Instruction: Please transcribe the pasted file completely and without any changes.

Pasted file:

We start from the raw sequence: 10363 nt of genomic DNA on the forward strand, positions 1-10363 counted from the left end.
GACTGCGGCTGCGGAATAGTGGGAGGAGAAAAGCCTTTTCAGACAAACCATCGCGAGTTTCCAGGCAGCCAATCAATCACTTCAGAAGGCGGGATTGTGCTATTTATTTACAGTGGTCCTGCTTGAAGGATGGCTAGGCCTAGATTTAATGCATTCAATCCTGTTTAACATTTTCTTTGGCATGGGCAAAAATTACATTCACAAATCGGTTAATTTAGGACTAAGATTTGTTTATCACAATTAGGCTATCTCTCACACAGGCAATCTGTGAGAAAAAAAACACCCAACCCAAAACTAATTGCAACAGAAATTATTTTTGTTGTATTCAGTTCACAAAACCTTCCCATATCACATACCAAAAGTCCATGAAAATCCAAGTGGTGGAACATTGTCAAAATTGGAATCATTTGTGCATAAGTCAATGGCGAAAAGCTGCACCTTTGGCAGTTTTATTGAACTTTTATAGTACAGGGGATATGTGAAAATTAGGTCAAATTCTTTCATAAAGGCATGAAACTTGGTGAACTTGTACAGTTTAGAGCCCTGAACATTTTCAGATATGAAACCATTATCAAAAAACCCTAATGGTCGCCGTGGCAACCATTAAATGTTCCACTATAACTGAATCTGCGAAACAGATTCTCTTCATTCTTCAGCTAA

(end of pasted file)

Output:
We start from the raw sequence: 10363 nt of genomic DNA on the forward strand, positions 1-10363 counted from the left end.
GACTGCGGCTGCGGAATAGTGGGAGGAGAAAAGCCTTTTCAGACAAACCATCGCGAGTTTCCAGGCAGCCAATCAATCACTTCAGAAGGCGGGATTGTGCTATTTATTTACAGTGGTCCTGCTTGAAGGATGGCTAGGCCTAGATTTAATGCATTCAATCCTGTTTAACATTTTCTTTGGCATGGGCAAAAATTACATTCACAAATCGGTTAATTTAGGACTAAGATTTGTTTATCACAATTAGGCTATCTCTCACACAGGCAATCTGTGAGAAAAAAAACACCCAACCCAAAACTAATTGCAACAGAAATTATTTTTGTTGTATTCAGTTCACAAAACCTTCCCATATCACATACCAAAAGTCCATGAAAATCCAAGTGGTGGAACATTGTCAAAATTGGAATCATTTGTGCATAAGTCAATGGCGAAAAGCTGCACCTTTGGCAGTTTTATTGAACTTTTATAGTACAGGGGATATGTGAAAATTAGGTCAAATTCTTTCATAAAGGCATGAAACTTGGTGAACTTGTACAGTTTAGAGCCCTGAACATTTTCAGATATGAAACCATTATCAAAAAACCCTAATGGTCGCCGTGGCAACCATTAAATGTTCCACTATAACTGAATCTGCGAAACAGATTCTCTTCATTCTTCAGCTAA